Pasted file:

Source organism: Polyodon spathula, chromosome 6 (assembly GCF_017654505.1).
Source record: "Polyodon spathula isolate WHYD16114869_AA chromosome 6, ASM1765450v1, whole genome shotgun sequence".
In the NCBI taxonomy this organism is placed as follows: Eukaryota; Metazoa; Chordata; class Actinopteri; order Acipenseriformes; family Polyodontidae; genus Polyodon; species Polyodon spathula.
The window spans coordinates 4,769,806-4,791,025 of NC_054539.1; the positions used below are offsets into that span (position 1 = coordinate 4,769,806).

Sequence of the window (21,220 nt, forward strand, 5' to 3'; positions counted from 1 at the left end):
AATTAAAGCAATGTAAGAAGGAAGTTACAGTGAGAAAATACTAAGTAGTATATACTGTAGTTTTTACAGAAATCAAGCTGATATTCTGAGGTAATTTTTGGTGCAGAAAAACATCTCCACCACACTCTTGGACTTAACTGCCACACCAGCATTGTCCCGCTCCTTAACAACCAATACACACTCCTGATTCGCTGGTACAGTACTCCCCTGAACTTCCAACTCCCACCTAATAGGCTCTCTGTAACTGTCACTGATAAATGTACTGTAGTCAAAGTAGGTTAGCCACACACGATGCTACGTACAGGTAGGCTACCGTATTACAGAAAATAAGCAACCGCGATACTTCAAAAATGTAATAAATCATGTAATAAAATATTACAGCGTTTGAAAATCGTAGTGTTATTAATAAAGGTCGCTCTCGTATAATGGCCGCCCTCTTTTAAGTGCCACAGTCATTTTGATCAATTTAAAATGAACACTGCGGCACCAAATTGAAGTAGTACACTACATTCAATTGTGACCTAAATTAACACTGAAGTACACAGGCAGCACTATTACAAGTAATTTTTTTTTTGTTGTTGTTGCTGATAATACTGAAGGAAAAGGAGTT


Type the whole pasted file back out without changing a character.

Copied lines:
Source organism: Polyodon spathula, chromosome 6 (assembly GCF_017654505.1).
Source record: "Polyodon spathula isolate WHYD16114869_AA chromosome 6, ASM1765450v1, whole genome shotgun sequence".
In the NCBI taxonomy this organism is placed as follows: Eukaryota; Metazoa; Chordata; class Actinopteri; order Acipenseriformes; family Polyodontidae; genus Polyodon; species Polyodon spathula.
The window spans coordinates 4,769,806-4,791,025 of NC_054539.1; the positions used below are offsets into that span (position 1 = coordinate 4,769,806).

Sequence of the window (21,220 nt, forward strand, 5' to 3'; positions counted from 1 at the left end):
AATTAAAGCAATGTAAGAAGGAAGTTACAGTGAGAAAATACTAAGTAGTATATACTGTAGTTTTTACAGAAATCAAGCTGATATTCTGAGGTAATTTTTGGTGCAGAAAAACATCTCCACCACACTCTTGGACTTAACTGCCACACCAGCATTGTCCCGCTCCTTAACAACCAATACACACTCCTGATTCGCTGGTACAGTACTCCCCTGAACTTCCAACTCCCACCTAATAGGCTCTCTGTAACTGTCACTGATAAATGTACTGTAGTCAAAGTAGGTTAGCCACACACGATGCTACGTACAGGTAGGCTACCGTATTACAGAAAATAAGCAACCGCGATACTTCAAAAATGTAATAAATCATGTAATAAAATATTACAGCGTTTGAAAATCGTAGTGTTATTAATAAAGGTCGCTCTCGTATAATGGCCGCCCTCTTTTAAGTGCCACAGTCATTTTGATCAATTTAAAATGAACACTGCGGCACCAAATTGAAGTAGTACACTACATTCAATTGTGACCTAAATTAACACTGAAGTACACAGGCAGCACTATTACAAGTAATTTTTTTTTTGTTGTTGTTGCTGATAATACTGAAGGAAAAGGAGTT